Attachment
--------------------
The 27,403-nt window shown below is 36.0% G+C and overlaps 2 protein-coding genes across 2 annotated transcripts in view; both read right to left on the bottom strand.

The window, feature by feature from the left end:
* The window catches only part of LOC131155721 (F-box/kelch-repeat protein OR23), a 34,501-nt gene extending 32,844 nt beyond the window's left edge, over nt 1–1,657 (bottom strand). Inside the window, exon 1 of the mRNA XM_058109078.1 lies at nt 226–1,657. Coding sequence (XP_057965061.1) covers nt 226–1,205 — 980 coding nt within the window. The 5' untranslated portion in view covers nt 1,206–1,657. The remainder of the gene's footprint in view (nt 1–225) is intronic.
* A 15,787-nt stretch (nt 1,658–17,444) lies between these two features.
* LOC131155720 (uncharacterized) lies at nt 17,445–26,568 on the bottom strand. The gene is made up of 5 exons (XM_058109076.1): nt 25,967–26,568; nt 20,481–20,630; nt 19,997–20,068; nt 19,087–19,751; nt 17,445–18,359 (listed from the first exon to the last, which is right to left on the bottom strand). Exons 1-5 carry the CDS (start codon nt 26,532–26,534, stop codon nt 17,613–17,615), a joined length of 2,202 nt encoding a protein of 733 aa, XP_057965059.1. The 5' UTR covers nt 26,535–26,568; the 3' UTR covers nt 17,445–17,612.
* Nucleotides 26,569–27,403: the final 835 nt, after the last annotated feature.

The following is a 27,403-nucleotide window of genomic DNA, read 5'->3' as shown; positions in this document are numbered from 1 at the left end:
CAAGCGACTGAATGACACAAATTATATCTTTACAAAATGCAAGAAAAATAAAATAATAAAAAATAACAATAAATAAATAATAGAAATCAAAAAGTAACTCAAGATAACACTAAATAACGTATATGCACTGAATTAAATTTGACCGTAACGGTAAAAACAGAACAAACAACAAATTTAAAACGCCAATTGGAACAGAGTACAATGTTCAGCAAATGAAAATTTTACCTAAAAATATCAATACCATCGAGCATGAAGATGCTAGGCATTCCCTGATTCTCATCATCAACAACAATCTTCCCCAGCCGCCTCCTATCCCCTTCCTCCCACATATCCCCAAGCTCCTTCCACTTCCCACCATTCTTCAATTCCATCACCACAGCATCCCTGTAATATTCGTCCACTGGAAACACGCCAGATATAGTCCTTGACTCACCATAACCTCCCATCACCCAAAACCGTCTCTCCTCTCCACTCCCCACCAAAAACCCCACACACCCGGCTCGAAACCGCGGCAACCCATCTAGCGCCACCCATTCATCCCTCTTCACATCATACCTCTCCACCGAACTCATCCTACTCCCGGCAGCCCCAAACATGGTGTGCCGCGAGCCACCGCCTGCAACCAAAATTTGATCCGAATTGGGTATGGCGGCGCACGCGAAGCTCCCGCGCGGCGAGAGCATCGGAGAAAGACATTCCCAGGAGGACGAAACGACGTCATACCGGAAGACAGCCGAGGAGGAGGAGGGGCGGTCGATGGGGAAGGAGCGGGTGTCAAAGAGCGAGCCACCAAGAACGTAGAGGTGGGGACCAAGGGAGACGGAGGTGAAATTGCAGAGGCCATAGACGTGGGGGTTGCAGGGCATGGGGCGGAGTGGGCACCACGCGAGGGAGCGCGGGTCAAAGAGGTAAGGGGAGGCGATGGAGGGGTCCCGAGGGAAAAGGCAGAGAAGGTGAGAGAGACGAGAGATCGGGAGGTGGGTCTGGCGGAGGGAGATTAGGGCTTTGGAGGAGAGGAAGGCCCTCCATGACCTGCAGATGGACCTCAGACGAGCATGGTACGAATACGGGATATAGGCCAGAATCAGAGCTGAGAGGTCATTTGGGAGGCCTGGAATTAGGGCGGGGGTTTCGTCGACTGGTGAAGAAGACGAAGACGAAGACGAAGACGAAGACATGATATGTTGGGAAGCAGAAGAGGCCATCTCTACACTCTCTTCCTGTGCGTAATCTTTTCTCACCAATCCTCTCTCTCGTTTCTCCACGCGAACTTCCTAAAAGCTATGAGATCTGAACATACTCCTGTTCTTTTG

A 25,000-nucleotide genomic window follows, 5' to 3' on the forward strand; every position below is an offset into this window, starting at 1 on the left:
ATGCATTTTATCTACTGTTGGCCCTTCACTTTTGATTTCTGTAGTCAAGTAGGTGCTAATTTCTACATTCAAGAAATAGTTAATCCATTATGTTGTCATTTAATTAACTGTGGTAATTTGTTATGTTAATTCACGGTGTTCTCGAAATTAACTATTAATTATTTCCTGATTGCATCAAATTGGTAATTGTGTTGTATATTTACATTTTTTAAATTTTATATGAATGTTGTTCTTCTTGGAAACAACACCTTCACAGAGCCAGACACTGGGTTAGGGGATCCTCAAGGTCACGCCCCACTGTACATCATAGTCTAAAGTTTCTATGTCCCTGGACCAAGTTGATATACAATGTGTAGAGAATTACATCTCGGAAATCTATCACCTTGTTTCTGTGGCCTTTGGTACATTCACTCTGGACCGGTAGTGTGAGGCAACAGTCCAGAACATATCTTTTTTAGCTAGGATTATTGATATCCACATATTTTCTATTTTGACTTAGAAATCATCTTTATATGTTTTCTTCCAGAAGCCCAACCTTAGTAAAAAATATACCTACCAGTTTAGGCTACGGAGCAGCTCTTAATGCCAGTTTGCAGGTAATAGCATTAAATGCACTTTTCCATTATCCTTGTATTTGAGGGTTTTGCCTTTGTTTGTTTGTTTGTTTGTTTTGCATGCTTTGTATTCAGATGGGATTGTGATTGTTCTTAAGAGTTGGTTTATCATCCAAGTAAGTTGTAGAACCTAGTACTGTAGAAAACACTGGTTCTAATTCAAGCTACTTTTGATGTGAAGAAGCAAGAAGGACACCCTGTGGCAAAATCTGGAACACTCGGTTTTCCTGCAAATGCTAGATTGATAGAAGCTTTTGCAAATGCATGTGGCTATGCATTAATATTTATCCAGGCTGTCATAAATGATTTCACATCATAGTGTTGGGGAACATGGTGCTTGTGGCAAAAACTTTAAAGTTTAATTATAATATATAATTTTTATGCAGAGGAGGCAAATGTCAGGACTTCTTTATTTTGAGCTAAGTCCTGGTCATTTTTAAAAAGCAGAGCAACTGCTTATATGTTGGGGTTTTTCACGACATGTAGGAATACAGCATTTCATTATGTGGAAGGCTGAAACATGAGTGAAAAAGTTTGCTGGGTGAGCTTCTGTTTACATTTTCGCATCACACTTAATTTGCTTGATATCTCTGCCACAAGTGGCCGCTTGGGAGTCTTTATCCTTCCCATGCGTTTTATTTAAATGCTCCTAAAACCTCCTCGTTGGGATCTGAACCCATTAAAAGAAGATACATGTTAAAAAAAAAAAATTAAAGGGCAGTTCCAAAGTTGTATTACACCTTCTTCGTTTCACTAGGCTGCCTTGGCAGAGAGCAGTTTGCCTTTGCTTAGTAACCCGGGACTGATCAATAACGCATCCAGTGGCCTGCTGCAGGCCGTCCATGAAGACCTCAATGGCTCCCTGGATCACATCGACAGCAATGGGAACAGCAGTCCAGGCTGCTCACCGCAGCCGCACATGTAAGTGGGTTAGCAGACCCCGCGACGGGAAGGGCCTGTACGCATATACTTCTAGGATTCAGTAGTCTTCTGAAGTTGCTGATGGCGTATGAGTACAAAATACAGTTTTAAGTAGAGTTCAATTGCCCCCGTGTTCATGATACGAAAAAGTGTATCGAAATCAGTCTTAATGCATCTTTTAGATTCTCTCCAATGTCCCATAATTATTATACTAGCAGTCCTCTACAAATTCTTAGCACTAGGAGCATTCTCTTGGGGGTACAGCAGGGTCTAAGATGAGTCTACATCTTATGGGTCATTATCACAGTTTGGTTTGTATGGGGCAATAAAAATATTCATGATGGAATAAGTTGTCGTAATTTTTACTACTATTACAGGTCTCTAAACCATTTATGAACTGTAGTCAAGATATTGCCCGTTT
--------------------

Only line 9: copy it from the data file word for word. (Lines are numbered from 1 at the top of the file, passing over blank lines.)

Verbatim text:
A 25,000-nucleotide genomic window follows, 5' to 3' on the forward strand; every position below is an offset into this window, starting at 1 on the left: